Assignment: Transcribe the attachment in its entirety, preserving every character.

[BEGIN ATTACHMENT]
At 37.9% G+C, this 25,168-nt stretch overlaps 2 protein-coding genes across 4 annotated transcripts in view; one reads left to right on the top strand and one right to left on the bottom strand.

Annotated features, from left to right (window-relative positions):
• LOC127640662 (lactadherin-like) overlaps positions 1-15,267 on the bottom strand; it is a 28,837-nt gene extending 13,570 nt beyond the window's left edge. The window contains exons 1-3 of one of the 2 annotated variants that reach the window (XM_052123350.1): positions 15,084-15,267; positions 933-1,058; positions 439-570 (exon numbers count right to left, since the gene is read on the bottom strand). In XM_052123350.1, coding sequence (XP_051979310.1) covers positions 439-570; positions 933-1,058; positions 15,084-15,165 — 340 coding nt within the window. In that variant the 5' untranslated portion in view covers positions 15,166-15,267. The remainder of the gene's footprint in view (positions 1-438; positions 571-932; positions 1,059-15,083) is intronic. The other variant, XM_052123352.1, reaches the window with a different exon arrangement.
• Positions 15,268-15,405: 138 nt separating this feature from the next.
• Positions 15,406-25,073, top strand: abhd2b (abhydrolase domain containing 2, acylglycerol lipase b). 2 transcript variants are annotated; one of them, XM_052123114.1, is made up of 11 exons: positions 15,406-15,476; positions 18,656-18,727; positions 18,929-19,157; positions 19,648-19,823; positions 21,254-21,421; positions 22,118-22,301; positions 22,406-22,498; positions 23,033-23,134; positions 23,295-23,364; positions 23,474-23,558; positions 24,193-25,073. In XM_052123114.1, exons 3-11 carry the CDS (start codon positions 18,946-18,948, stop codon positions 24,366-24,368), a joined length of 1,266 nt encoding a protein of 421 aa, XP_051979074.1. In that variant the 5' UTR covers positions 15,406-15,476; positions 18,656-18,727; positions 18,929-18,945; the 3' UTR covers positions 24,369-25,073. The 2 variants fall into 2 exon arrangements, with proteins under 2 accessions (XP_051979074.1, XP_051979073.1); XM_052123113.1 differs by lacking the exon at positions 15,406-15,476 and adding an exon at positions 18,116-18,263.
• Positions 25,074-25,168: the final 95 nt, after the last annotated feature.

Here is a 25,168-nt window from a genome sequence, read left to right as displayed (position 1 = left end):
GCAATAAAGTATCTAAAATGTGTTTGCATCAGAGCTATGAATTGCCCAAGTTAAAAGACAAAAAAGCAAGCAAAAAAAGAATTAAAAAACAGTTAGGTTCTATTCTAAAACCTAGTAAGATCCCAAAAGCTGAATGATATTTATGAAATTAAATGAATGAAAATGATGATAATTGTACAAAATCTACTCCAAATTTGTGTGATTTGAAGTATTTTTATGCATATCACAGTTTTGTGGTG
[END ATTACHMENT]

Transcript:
At 37.9% G+C, this 25,168-nt stretch overlaps 2 protein-coding genes across 4 annotated transcripts in view; one reads left to right on the top strand and one right to left on the bottom strand.

Annotated features, from left to right (window-relative positions):
• LOC127640662 (lactadherin-like) overlaps positions 1-15,267 on the bottom strand; it is a 28,837-nt gene extending 13,570 nt beyond the window's left edge. The window contains exons 1-3 of one of the 2 annotated variants that reach the window (XM_052123350.1): positions 15,084-15,267; positions 933-1,058; positions 439-570 (exon numbers count right to left, since the gene is read on the bottom strand). In XM_052123350.1, coding sequence (XP_051979310.1) covers positions 439-570; positions 933-1,058; positions 15,084-15,165 — 340 coding nt within the window. In that variant the 5' untranslated portion in view covers positions 15,166-15,267. The remainder of the gene's footprint in view (positions 1-438; positions 571-932; positions 1,059-15,083) is intronic. The other variant, XM_052123352.1, reaches the window with a different exon arrangement.
• Positions 15,268-15,405: 138 nt separating this feature from the next.
• Positions 15,406-25,073, top strand: abhd2b (abhydrolase domain containing 2, acylglycerol lipase b). 2 transcript variants are annotated; one of them, XM_052123114.1, is made up of 11 exons: positions 15,406-15,476; positions 18,656-18,727; positions 18,929-19,157; positions 19,648-19,823; positions 21,254-21,421; positions 22,118-22,301; positions 22,406-22,498; positions 23,033-23,134; positions 23,295-23,364; positions 23,474-23,558; positions 24,193-25,073. In XM_052123114.1, exons 3-11 carry the CDS (start codon positions 18,946-18,948, stop codon positions 24,366-24,368), a joined length of 1,266 nt encoding a protein of 421 aa, XP_051979074.1. In that variant the 5' UTR covers positions 15,406-15,476; positions 18,656-18,727; positions 18,929-18,945; the 3' UTR covers positions 24,369-25,073. The 2 variants fall into 2 exon arrangements, with proteins under 2 accessions (XP_051979074.1, XP_051979073.1); XM_052123113.1 differs by lacking the exon at positions 15,406-15,476 and adding an exon at positions 18,116-18,263.
• Positions 25,074-25,168: the final 95 nt, after the last annotated feature.

Here is a 25,168-nt window from a genome sequence, read left to right as displayed (position 1 = left end):
GCAATAAAGTATCTAAAATGTGTTTGCATCAGAGCTATGAATTGCCCAAGTTAAAAGACAAAAAAGCAAGCAAAAAAAGAATTAAAAAACAGTTAGGTTCTATTCTAAAACCTAGTAAGATCCCAAAAGCTGAATGATATTTATGAAATTAAATGAATGAAAATGATGATAATTGTACAAAATCTACTCCAAATTTGTGTGATTTGAAGTATTTTTATGCATATCACAGTTTTGTGGTG